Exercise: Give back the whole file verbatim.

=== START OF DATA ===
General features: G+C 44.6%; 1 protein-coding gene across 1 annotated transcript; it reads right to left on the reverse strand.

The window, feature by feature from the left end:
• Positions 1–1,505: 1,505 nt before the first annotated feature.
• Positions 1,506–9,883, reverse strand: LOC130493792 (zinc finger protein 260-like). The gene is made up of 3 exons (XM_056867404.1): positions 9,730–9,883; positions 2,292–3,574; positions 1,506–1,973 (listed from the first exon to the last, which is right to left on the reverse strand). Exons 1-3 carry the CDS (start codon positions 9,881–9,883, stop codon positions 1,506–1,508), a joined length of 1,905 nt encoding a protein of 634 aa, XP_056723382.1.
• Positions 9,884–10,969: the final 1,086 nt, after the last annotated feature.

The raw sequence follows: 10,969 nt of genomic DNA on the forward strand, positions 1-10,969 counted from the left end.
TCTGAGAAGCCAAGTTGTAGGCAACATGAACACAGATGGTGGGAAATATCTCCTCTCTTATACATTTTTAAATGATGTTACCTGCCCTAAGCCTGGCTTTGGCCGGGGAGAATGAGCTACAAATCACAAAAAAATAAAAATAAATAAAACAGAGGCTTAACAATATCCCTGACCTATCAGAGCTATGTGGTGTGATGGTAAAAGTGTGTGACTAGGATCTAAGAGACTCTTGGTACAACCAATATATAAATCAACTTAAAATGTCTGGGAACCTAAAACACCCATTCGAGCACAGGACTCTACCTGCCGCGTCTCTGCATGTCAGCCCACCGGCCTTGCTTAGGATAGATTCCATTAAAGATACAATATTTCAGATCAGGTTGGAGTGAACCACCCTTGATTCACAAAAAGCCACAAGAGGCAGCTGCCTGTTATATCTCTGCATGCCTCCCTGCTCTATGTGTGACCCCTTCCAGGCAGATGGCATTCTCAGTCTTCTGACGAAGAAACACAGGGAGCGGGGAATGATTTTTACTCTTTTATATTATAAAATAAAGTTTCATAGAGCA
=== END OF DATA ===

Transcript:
General features: G+C 44.6%; 1 protein-coding gene across 1 annotated transcript; it reads right to left on the reverse strand.

The window, feature by feature from the left end:
• Positions 1–1,505: 1,505 nt before the first annotated feature.
• Positions 1,506–9,883, reverse strand: LOC130493792 (zinc finger protein 260-like). The gene is made up of 3 exons (XM_056867404.1): positions 9,730–9,883; positions 2,292–3,574; positions 1,506–1,973 (listed from the first exon to the last, which is right to left on the reverse strand). Exons 1-3 carry the CDS (start codon positions 9,881–9,883, stop codon positions 1,506–1,508), a joined length of 1,905 nt encoding a protein of 634 aa, XP_056723382.1.
• Positions 9,884–10,969: the final 1,086 nt, after the last annotated feature.

The raw sequence follows: 10,969 nt of genomic DNA on the forward strand, positions 1-10,969 counted from the left end.
TCTGAGAAGCCAAGTTGTAGGCAACATGAACACAGATGGTGGGAAATATCTCCTCTCTTATACATTTTTAAATGATGTTACCTGCCCTAAGCCTGGCTTTGGCCGGGGAGAATGAGCTACAAATCACAAAAAAATAAAAATAAATAAAACAGAGGCTTAACAATATCCCTGACCTATCAGAGCTATGTGGTGTGATGGTAAAAGTGTGTGACTAGGATCTAAGAGACTCTTGGTACAACCAATATATAAATCAACTTAAAATGTCTGGGAACCTAAAACACCCATTCGAGCACAGGACTCTACCTGCCGCGTCTCTGCATGTCAGCCCACCGGCCTTGCTTAGGATAGATTCCATTAAAGATACAATATTTCAGATCAGGTTGGAGTGAACCACCCTTGATTCACAAAAAGCCACAAGAGGCAGCTGCCTGTTATATCTCTGCATGCCTCCCTGCTCTATGTGTGACCCCTTCCAGGCAGATGGCATTCTCAGTCTTCTGACGAAGAAACACAGGGAGCGGGGAATGATTTTTACTCTTTTATATTATAAAATAAAGTTTCATAGAGCA